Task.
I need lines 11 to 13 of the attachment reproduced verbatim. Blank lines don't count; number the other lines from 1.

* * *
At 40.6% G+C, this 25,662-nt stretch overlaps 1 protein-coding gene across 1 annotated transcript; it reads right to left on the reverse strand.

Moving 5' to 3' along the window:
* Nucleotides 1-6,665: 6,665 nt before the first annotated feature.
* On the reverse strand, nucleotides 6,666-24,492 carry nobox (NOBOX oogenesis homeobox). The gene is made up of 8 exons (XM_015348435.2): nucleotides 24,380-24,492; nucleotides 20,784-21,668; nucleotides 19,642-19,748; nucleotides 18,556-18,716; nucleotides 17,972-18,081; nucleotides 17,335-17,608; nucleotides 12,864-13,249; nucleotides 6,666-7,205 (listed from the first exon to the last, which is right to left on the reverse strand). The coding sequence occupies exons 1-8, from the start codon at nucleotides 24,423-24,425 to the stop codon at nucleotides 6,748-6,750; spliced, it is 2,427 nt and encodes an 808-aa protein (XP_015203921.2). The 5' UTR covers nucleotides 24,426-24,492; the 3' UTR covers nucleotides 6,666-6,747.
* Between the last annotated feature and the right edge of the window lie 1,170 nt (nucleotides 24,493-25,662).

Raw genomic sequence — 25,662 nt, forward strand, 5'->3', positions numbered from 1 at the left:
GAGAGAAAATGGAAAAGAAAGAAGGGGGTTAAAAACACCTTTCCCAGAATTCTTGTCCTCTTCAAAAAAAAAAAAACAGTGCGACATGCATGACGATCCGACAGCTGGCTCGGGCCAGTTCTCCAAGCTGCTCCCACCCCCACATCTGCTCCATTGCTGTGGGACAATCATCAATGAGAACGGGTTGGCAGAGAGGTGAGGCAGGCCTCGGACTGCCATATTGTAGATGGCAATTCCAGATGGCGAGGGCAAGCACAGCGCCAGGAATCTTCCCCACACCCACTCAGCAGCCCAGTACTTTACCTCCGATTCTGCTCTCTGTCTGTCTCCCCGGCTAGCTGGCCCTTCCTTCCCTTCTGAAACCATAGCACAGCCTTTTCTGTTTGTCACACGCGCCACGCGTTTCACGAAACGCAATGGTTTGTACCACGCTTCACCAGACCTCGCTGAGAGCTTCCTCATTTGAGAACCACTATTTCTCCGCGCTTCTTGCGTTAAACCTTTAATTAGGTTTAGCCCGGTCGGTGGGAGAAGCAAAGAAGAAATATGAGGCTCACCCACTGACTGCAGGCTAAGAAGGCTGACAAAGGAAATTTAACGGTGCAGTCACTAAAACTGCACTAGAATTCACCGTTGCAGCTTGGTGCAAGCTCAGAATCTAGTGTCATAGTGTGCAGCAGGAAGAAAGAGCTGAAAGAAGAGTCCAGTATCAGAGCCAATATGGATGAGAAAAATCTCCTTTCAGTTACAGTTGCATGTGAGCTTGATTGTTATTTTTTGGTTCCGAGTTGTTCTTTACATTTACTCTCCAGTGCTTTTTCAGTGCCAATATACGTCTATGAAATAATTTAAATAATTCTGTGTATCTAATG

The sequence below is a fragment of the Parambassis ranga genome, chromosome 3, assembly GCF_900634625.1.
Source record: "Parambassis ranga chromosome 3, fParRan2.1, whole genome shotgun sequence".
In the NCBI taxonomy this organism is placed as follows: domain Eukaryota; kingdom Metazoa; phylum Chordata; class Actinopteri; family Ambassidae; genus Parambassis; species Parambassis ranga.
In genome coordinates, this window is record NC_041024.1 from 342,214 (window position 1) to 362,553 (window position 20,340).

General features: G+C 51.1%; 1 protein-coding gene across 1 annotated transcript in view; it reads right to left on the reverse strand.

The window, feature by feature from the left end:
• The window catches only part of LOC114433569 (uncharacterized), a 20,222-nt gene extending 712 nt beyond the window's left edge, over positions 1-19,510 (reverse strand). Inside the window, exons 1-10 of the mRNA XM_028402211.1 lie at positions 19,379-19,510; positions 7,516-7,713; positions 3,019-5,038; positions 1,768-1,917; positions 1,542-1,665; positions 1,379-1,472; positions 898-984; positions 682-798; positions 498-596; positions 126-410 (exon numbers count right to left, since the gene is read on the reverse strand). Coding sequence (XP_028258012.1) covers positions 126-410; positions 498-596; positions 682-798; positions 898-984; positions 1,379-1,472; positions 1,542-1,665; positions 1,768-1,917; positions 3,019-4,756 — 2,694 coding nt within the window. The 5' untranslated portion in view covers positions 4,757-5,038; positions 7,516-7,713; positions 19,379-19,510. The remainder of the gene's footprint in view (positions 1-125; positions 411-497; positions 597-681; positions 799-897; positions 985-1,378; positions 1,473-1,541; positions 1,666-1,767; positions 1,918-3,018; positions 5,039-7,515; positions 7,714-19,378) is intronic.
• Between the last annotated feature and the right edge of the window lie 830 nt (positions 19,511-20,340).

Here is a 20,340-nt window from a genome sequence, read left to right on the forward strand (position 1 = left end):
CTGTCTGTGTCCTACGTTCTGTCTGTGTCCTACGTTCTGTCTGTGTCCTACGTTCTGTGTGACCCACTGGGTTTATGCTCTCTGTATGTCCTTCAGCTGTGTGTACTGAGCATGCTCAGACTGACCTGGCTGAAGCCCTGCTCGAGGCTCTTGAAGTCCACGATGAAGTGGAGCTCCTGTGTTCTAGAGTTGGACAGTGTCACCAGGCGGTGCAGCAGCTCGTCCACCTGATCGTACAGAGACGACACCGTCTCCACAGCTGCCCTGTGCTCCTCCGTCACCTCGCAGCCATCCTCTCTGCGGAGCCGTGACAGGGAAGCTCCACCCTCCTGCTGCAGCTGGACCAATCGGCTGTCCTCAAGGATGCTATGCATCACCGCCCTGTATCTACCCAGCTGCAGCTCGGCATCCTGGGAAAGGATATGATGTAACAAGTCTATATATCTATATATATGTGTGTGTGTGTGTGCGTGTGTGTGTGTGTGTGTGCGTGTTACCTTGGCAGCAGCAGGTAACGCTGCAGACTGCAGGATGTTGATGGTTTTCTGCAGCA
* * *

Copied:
In genome coordinates, this window is record NC_041024.1 from 342,214 (window position 1) to 362,553 (window position 20,340).

General features: G+C 51.1%; 1 protein-coding gene across 1 annotated transcript in view; it reads right to left on the reverse strand.

The window, feature by feature from the left end: